Despite Pitching Injuries, A's Have Plenty Of Talent On Back Fields
Between a productive 2017 draft and a slew of trades that brought in potential everyday regulars, the A's farm system is in the best shape it’s been in quite a while.
It will look even better if and when the A’s pitchers get healthy.
With lefthander A.J. Puk (sore arm), Logan Shore (lat injury) and Grant Holmes (shoulder) likely to be held back at the start of the season, the A’s rehab ward is rather full. James Kaprielian and Daulton Jefferies came into spring training working back from Tommy John surgeries. The big league team is not immune either, as Jharel Cotton has also been lost to Tommy John surgery.
"Once those guys all come around together it’s a great core. It’s going to be a matter of time to get them healthy,” Oakland farm director Keith Lieppman said.
But even with many of the team’s best arms on the shelf, the A’s still have more interesting prospects playing on the back fields than they have had in several years. The A’s are especially full in up-the-middle defenders. Catcher Sean Murphy is one of the best defensive catchers in the minors, with an excellent arm, but also a quiet left hand that receives well.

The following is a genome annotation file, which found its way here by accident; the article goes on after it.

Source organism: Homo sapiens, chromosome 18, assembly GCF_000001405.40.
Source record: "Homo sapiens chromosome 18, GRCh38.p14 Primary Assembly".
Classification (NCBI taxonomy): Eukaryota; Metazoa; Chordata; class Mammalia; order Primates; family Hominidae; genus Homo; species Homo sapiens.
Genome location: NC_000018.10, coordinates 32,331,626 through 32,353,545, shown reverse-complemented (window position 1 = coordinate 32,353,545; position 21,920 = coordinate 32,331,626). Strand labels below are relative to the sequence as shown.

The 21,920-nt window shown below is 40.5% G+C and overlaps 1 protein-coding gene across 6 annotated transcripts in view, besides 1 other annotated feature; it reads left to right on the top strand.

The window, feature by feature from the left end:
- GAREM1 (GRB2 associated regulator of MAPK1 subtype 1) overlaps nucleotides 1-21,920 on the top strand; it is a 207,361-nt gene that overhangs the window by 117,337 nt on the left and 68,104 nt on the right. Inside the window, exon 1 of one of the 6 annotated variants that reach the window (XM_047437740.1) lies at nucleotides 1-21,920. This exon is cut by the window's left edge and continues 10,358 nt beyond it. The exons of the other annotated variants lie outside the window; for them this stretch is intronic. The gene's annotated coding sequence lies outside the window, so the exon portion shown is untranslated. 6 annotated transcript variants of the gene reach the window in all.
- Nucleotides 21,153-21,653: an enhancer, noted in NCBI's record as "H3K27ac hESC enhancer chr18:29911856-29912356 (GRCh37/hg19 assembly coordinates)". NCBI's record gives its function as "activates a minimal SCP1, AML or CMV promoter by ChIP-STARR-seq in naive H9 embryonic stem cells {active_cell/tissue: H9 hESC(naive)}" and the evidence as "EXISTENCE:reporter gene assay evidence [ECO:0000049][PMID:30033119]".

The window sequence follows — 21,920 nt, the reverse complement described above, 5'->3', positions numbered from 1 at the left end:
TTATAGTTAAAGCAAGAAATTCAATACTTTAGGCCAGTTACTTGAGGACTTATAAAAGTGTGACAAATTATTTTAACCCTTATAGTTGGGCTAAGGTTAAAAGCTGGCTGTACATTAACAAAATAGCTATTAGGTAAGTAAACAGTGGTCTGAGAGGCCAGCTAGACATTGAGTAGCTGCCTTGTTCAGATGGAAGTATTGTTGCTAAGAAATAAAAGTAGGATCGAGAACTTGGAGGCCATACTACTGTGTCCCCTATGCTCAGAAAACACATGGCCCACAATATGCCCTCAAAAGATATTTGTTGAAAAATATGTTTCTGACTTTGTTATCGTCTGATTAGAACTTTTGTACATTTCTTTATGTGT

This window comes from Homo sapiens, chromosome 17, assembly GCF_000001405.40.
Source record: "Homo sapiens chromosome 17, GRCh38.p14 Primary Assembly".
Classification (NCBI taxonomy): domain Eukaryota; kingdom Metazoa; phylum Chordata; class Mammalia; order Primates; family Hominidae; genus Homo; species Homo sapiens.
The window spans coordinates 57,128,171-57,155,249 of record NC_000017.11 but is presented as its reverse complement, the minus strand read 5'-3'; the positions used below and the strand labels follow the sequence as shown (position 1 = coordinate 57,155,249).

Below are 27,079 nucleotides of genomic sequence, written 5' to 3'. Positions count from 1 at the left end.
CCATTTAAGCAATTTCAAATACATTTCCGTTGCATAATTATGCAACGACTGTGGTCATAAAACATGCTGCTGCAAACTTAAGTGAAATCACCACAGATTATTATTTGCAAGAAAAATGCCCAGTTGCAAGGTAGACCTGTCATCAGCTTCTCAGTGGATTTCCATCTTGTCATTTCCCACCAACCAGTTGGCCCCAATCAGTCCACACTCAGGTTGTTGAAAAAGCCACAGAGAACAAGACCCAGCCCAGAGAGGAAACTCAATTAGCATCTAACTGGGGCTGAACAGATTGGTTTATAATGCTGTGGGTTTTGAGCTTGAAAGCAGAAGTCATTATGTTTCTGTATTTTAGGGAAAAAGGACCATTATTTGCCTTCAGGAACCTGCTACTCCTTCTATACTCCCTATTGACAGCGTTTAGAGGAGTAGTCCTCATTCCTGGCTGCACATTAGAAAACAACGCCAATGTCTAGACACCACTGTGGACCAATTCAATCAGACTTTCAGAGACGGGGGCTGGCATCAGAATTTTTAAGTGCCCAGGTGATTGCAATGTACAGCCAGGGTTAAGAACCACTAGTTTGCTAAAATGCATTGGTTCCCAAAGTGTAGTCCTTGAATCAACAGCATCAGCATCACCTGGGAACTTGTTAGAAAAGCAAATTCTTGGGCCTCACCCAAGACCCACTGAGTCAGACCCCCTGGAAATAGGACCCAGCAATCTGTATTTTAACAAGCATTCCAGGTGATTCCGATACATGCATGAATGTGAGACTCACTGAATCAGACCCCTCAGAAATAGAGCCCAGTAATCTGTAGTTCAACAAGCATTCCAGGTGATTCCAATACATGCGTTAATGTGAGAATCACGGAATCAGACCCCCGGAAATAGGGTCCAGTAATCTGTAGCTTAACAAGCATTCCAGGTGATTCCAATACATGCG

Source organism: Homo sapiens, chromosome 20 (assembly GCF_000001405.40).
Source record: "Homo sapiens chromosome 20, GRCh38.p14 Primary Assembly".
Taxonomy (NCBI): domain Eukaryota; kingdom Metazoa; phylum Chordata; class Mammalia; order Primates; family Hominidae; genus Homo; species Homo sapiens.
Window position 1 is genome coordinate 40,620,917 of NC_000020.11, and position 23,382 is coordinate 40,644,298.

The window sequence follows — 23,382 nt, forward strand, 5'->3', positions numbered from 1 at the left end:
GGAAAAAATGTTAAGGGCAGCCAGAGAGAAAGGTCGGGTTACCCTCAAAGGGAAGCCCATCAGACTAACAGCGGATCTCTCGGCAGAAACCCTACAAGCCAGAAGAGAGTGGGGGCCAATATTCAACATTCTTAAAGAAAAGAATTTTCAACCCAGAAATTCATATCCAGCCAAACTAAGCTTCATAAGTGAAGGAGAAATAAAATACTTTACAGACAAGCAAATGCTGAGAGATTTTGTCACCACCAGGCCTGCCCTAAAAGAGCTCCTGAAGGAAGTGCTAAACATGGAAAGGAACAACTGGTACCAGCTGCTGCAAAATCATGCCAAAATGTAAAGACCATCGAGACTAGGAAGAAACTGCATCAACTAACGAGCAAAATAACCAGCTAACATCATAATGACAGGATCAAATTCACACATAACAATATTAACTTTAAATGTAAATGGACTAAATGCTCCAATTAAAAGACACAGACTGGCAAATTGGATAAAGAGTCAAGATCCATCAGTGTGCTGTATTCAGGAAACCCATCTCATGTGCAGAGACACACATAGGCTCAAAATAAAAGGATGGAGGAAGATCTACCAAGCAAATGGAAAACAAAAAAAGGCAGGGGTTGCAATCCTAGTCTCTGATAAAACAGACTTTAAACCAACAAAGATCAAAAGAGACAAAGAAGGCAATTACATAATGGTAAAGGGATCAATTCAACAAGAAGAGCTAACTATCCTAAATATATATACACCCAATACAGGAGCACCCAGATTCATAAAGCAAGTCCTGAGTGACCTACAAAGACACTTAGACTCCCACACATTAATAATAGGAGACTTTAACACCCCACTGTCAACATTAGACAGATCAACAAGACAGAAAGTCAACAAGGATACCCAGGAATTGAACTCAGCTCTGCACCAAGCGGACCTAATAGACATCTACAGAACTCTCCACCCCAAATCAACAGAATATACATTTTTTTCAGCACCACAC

Shortstop Nick Allen is a potential defensive whiz, something that could also be said about Kevin Merrell. But both of them are chasing recent trade acquisition Jorge Mateo. In a recent backfields game, Mateo showed both what he can do and what he needs to improve: he didn’t run out of the box on a fly ball that dropped, turning a triple into a double. But then he easily stole third on the next pitch before scoring soon thereafter.
“We had a very good draft last year, and with the acquisitions we’ve really replenished the system,” Lieppman said.
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The biggest name to watch as far as improvement is center fielder Austin Beck. The A’s 2017 first round pick struggled in his pro debut last season in the Arizona Rookie League. Beck hit .211/.293/.349 with 51 strikeouts in 152 at-bats.
“He really looks good this spring. He’s made a lot of changes. He was getting beat by anything over 92-93 mph,” Lieppman said. “He’s learned how to catch up and he’s doing it the right way. He’s shortened up and is using the other side of the field. Almost half of hits this spring are up the middle and to the opposite field.”